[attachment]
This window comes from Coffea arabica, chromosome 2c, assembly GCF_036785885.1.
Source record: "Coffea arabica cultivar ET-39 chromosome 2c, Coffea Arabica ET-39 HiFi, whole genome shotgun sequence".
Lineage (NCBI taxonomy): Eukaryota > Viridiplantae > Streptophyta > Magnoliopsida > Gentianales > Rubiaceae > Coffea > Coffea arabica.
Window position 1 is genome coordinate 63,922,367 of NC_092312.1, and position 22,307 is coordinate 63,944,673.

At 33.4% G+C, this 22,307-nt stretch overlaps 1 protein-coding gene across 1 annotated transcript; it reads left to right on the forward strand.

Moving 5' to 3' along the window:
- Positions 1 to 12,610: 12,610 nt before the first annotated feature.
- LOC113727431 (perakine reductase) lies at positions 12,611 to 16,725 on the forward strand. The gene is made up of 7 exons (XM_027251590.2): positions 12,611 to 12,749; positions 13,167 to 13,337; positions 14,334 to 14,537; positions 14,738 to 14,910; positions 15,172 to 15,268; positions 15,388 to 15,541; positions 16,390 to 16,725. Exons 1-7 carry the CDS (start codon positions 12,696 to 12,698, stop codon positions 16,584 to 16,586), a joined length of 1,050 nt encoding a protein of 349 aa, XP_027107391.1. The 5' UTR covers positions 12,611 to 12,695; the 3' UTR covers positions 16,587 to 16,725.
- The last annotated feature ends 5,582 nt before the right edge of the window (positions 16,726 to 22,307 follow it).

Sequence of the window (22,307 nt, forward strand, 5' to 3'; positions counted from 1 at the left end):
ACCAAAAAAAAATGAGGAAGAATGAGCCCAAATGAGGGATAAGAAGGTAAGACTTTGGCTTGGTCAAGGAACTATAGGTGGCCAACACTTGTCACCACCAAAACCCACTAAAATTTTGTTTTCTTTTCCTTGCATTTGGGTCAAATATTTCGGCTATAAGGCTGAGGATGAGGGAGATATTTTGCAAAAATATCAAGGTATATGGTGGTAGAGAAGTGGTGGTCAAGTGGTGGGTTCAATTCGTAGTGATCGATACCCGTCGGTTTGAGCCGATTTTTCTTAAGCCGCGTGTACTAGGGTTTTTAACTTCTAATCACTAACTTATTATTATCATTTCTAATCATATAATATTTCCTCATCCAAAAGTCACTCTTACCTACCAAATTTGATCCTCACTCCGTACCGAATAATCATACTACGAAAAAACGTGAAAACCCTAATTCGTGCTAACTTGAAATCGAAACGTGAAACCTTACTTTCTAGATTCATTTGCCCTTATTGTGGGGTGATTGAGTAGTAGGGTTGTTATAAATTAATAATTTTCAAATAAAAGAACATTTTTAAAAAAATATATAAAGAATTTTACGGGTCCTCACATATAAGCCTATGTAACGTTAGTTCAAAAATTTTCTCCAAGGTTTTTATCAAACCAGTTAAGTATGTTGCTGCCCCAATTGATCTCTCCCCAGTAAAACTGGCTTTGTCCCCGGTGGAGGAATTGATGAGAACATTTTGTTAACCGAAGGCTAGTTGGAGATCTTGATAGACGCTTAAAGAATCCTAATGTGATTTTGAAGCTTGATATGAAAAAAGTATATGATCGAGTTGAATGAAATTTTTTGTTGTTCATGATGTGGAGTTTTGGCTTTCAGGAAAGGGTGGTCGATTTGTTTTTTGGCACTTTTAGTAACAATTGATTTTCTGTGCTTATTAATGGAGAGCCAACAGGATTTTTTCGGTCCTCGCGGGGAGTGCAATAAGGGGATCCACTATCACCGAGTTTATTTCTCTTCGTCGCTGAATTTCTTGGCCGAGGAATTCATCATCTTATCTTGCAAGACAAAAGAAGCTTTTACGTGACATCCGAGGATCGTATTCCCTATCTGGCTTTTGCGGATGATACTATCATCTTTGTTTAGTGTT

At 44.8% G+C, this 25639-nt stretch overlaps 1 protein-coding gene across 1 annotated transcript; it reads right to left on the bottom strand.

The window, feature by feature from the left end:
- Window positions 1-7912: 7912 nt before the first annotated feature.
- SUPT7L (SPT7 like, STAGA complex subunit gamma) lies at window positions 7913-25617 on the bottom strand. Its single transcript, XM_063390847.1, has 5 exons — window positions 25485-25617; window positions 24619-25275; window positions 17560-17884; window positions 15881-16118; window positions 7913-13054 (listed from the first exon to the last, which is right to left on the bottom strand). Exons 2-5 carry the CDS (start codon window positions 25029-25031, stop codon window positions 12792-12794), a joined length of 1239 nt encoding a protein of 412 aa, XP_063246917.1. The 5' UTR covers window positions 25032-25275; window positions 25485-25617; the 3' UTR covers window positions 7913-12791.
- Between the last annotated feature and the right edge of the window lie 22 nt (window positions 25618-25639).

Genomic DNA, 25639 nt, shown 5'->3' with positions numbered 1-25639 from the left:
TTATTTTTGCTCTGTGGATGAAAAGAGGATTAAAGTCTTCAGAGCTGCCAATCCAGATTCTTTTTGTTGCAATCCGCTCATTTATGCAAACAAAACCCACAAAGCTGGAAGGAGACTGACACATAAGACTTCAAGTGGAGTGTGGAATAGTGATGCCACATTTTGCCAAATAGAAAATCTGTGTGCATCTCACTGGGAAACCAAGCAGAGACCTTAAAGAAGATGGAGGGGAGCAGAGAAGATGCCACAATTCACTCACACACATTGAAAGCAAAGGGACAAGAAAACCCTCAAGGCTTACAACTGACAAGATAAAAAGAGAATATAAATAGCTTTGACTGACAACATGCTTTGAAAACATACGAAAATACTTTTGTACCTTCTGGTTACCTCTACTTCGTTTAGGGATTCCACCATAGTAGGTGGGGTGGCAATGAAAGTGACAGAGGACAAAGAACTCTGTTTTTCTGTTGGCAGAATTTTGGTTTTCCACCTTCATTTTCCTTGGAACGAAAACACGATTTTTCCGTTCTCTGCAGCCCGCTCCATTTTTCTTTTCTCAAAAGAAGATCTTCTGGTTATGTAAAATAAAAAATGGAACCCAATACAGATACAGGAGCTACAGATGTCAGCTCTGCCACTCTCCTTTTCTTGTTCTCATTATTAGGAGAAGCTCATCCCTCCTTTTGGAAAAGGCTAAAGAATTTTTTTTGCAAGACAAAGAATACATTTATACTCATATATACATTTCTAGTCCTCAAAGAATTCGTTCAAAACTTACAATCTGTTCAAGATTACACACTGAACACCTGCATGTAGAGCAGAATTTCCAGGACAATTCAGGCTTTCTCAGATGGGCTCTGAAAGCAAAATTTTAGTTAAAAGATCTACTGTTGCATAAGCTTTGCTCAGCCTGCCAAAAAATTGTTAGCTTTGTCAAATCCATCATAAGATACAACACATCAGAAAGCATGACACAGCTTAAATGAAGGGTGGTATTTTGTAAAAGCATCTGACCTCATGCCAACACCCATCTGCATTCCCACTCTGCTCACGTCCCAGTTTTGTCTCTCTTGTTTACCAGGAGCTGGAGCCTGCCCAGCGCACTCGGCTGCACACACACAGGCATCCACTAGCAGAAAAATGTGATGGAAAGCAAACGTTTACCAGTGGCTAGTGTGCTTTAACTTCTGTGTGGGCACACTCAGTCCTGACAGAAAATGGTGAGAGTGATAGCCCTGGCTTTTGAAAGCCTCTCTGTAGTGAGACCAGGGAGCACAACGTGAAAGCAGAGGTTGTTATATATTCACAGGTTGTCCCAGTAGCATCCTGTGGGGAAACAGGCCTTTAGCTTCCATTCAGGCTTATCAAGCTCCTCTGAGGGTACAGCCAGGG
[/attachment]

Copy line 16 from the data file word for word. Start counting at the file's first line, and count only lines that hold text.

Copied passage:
- Between the last annotated feature and the right edge of the window lie 22 nt (window positions 25618-25639).